Mosque rebuilding work begins
BAGHDAD – The Iraqi government announced Wednesday that it’s taken initial steps to rebuild the famed Golden Dome shrine in Samarra, whose destruction two years ago helped unleash sectarian warfare between Iraq’s Sunni and Shiite Muslims.
It will be years before the shrine, which for nearly a millennium had been a focal point of Shiite worship, is restored. But Gen. Rashid Felaiyah, the Interior Ministry’s commander of operations in Samarra, said workers had begun going through the rubble of the mosque Monday in search of historically significant pieces that should be incorporated into the rebuilding.
A coalition forces spokesman, Maj. Winfield Danielson, called the work “a step toward healing the sectarian wounds.”
But many Iraqis are less certain that the project will do much to tamp down the sectarian violence that exploded after unknown men invaded the shrine, known as Askariya, on Feb. 22, 2006, and planted explosives that blew away its dome. Last June, bombers toppled the remaining minarets.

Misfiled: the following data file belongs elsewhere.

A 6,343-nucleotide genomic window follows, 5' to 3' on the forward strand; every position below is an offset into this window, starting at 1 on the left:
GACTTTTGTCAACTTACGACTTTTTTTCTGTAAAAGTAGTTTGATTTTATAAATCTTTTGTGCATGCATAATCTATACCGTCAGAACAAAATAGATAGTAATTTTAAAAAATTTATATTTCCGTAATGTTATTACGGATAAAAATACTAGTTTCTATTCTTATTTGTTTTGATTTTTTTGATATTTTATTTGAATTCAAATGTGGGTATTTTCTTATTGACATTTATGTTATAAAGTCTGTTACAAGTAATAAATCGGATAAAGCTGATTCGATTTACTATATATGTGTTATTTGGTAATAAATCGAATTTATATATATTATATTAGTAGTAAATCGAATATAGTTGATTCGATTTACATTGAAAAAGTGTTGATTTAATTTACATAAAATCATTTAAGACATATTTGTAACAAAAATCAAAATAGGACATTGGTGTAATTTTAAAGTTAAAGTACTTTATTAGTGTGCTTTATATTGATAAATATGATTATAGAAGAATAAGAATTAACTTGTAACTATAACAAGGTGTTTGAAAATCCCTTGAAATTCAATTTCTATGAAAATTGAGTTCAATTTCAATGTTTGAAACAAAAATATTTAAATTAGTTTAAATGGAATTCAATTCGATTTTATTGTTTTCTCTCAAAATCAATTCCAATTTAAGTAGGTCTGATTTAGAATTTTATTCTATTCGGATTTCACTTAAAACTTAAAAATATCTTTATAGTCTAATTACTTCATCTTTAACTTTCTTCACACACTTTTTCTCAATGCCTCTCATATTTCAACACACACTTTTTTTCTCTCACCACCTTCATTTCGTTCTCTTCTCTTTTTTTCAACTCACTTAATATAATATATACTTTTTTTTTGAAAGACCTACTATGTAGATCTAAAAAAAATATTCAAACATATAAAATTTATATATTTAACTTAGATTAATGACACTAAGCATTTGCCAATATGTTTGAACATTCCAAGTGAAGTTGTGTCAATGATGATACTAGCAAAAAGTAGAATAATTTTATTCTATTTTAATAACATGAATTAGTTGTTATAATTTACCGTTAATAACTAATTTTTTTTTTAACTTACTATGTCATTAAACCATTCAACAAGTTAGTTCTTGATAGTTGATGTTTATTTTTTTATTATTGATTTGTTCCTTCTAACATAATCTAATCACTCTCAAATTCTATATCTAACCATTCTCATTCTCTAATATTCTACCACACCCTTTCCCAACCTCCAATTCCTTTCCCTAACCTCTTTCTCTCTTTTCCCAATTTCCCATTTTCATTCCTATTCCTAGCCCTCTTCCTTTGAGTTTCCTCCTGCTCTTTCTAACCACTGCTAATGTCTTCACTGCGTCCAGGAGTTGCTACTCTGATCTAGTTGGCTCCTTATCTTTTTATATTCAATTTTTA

Samarra remains a conflicted area. Security officials announced Tuesday that at least 55 bodies had been found in a mass grave near the city, and three gunmen killed a Sunni cleric Wednesday.
Shiites were skeptical that they’d be likely to visit the shrine anytime soon. It houses the tombs of Imam Ali al Hadi, who died in 868, and his son, Imam al Askari, who died in 874. Both are descendants of the Prophet Muhammad.
“It’s not safe to go to Samarra,” said Muhanad al-Timimi, a Shiite who lives in northern Baghdad. “The building has no relationship to sectarian violence so it cannot reduce it.”
Sunni and Shiite groups continue to vie for control in Samarra, a traditionally Sunni city. On Wednesday, three gunmen killed Essam Felaih, a member of the Association of Muslim Scholars of Iraq and the imam of the Sunni Mukhtar mosque in central Samarra, police said.
The mass grave was discovered after police raided a stronghold of al-Qaida in Iraq, a Sunni group, in the Jazeera area northwest of Samarra. Ten Iraqis who were freed in the raid provided information that led to the grave’s discovery.